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Revealed - the poetic ardour of TS Eliot, and Wayne Rooney

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The hitherto unsuspected poetic ardour of TS Eliot – and of Manchester United and England footballer Wayne Rooney as well – has been revealed in separate stories this week.

The Guardian reports that newly-found poems by Eliot include these lines: “I love a tall girl. When she sits on my knee/ She with nothing on, and I with nothing on/ I can just take her nipple in my lips/ And stroke it with my tongue.”

The poem, ‘How the Tall Girl and I Play Together’, is one of three that were discovered in notebooks handwritten for his second wife, Valerie, who had been his secretary. The couple married in 1957 when he was 68 and she was 30.

Valerie, who was 5ft 8in, kept control of his estate until her death three years ago when the notebooks came to light. In another poem, Eliot celebrates the “miracle of sleeping together” as he “touch[es] the delicate down beneath her navel”. The newly found poems mark a fresh edition of Eliot’s work, published by Faber in November and edited by Christopher Ricks and Jim McCue.

Meanwhile it has also been revealed that star footballer Wayne Rooney wooed his wife Coleen by writing love poetry for her. Rooney said: “I used to love writing poems, even before I was with Coleen. I don’t know why, I used to like to write little stories too. So when I first got with Coleen I used to write her lots of poems. They have died down a bit of late.”

However, in the BBC programme, ‘Wayne Rooney – The Man Behind the Goals’, Coleen said that the muse still occasionally visits her man. “Recently we went on holiday. I went to bed with the kids and when I got up the next morning there was a poem on the side which he left me that was nice. I’ve got a collection somewhere.”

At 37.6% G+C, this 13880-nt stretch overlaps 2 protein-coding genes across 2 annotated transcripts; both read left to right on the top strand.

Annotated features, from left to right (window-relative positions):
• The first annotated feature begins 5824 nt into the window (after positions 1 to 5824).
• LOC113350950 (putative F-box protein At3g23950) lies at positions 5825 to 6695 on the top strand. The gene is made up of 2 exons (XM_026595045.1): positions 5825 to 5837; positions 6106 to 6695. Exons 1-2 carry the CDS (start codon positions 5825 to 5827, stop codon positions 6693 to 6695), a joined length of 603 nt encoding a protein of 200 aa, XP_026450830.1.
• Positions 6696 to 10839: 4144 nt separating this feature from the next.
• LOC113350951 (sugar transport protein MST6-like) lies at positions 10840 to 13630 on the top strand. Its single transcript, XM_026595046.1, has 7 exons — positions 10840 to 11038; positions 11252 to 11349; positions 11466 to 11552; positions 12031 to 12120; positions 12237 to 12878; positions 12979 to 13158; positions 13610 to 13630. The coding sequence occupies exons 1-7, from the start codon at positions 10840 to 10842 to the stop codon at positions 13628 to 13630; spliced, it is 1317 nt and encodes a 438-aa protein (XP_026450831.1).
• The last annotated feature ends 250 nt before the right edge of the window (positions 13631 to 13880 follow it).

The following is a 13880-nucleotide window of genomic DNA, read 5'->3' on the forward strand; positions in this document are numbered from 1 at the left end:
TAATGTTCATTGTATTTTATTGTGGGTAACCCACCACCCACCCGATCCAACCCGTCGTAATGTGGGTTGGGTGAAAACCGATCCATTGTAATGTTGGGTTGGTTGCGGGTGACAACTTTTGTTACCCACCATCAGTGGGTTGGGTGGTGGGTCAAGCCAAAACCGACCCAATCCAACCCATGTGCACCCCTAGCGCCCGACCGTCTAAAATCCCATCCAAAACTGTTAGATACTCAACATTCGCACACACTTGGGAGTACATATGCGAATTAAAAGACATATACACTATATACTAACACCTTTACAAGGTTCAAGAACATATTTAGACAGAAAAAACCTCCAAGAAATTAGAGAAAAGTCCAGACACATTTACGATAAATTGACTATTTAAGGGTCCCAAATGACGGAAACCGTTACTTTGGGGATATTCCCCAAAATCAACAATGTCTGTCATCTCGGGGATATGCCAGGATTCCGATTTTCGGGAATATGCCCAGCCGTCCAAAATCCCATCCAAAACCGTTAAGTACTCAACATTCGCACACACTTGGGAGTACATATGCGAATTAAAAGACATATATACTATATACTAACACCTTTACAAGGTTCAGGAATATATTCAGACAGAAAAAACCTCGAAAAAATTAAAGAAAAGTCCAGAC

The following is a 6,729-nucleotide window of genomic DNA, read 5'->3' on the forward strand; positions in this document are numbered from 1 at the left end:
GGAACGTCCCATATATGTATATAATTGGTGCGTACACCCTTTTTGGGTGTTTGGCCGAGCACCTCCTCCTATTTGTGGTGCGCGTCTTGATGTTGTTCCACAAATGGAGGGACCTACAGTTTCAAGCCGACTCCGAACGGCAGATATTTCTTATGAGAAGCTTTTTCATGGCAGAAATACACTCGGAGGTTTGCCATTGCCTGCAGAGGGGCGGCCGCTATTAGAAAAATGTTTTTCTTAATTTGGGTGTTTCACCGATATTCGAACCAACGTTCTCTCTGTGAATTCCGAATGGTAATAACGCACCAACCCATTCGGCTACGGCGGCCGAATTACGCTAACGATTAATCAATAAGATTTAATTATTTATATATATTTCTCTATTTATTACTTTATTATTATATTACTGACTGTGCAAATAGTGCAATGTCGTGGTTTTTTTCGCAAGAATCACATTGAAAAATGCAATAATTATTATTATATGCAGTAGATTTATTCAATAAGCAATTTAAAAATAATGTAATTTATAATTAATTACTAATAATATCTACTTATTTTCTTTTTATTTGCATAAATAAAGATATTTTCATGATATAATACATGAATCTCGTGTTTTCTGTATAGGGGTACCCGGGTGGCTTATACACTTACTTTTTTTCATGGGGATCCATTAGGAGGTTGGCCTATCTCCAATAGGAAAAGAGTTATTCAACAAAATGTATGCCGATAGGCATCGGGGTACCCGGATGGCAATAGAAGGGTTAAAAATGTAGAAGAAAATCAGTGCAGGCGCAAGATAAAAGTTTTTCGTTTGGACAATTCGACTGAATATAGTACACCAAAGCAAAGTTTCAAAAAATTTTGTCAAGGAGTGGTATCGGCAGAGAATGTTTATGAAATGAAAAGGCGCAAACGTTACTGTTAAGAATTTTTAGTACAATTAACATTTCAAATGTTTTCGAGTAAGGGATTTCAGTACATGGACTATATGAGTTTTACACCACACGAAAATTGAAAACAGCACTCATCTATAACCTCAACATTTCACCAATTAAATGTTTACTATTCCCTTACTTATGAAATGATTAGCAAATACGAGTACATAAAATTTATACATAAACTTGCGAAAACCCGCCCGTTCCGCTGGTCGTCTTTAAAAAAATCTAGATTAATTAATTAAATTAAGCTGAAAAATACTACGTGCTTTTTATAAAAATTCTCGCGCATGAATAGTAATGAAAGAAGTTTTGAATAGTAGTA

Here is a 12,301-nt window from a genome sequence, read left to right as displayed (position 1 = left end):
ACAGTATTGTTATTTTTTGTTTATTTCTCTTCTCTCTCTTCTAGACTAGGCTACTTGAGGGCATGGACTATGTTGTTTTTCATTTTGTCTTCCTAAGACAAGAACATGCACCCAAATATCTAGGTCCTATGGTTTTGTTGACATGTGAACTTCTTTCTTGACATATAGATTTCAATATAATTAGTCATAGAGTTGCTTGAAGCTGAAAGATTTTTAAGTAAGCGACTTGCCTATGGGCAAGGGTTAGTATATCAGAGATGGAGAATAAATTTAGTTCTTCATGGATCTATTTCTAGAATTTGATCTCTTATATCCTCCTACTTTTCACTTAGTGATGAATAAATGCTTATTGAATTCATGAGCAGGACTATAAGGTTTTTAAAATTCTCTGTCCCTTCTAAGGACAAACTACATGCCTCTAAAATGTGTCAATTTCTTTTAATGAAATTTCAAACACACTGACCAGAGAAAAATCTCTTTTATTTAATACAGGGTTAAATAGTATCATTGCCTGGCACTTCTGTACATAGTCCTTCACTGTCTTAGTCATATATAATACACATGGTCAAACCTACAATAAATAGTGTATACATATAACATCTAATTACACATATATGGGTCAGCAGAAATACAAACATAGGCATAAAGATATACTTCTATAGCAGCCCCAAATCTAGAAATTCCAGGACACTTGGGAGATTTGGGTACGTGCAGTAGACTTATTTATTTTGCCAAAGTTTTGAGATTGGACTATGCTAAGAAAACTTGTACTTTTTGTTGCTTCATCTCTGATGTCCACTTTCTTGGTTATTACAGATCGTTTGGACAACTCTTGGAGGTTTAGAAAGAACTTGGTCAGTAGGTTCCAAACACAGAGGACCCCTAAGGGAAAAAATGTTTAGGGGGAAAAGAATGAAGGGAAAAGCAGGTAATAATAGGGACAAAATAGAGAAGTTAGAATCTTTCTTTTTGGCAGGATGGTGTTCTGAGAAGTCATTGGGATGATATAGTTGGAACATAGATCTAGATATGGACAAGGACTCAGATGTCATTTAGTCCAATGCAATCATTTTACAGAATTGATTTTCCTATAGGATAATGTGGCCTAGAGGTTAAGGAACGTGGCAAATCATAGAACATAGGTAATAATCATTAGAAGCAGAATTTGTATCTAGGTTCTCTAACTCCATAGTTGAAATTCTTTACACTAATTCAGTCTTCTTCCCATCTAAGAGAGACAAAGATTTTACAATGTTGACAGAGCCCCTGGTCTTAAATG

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Greg Freeman

Fri 2nd Oct 2015 10:34

Magnificent, Julian ... as was Rooney's goal on that occasion, of course. Albert Camus used to play in goal ... but did TS Eliot ever perform such an overhead kick? I think not. Or have I strayed off the point ... ?

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Julian (Admin)

Fri 2nd Oct 2015 10:29

His goal against Manchester City in Feb 2011 was described by the commentator as absolute poetry:

Saturday, 12 February 2011

Absolute poetry

If, according to the commentator,
Rooney’s overhead kick
was absolute poetry,
in what sense was that?
Probably less that of Aristotle’s poetics,
though some would consider it epic.
Not the later formalists.
Perhaps in the mid 20th century sense,
as a fundamental creative act,
though use of language was considered essential.

The language of football,
or gymnastics.
After all, he had flung himself,
assonance over tetrameter.
There was
euphony and rhythm.
Sprung rhythm, to boot,
and had an incantatory effect
on all who witnessed it.
Particularly Jo Hart.

Perhaps it was in the sense
of Tatarkiewicz’s second concept of poetry,
that of expressing emotion.
Rooney’s increasingly,
until that day, edging towards
the nihilism.

As Valéry observed,
poetry has a more general meaning,
one difficult to define:
an expression of a state of mind.

The word
derives from the ancient Greek
poiesis: to create.
Art was, to them,
a following of rules
and of form,
except for poetry,
the only art
allowed to create something out of nothing,
like Rooney’s kick.

If this is going over anyone’s head,
well, good:
According to the commentator,
that would make it
absolute poetry!

Julian Jordon

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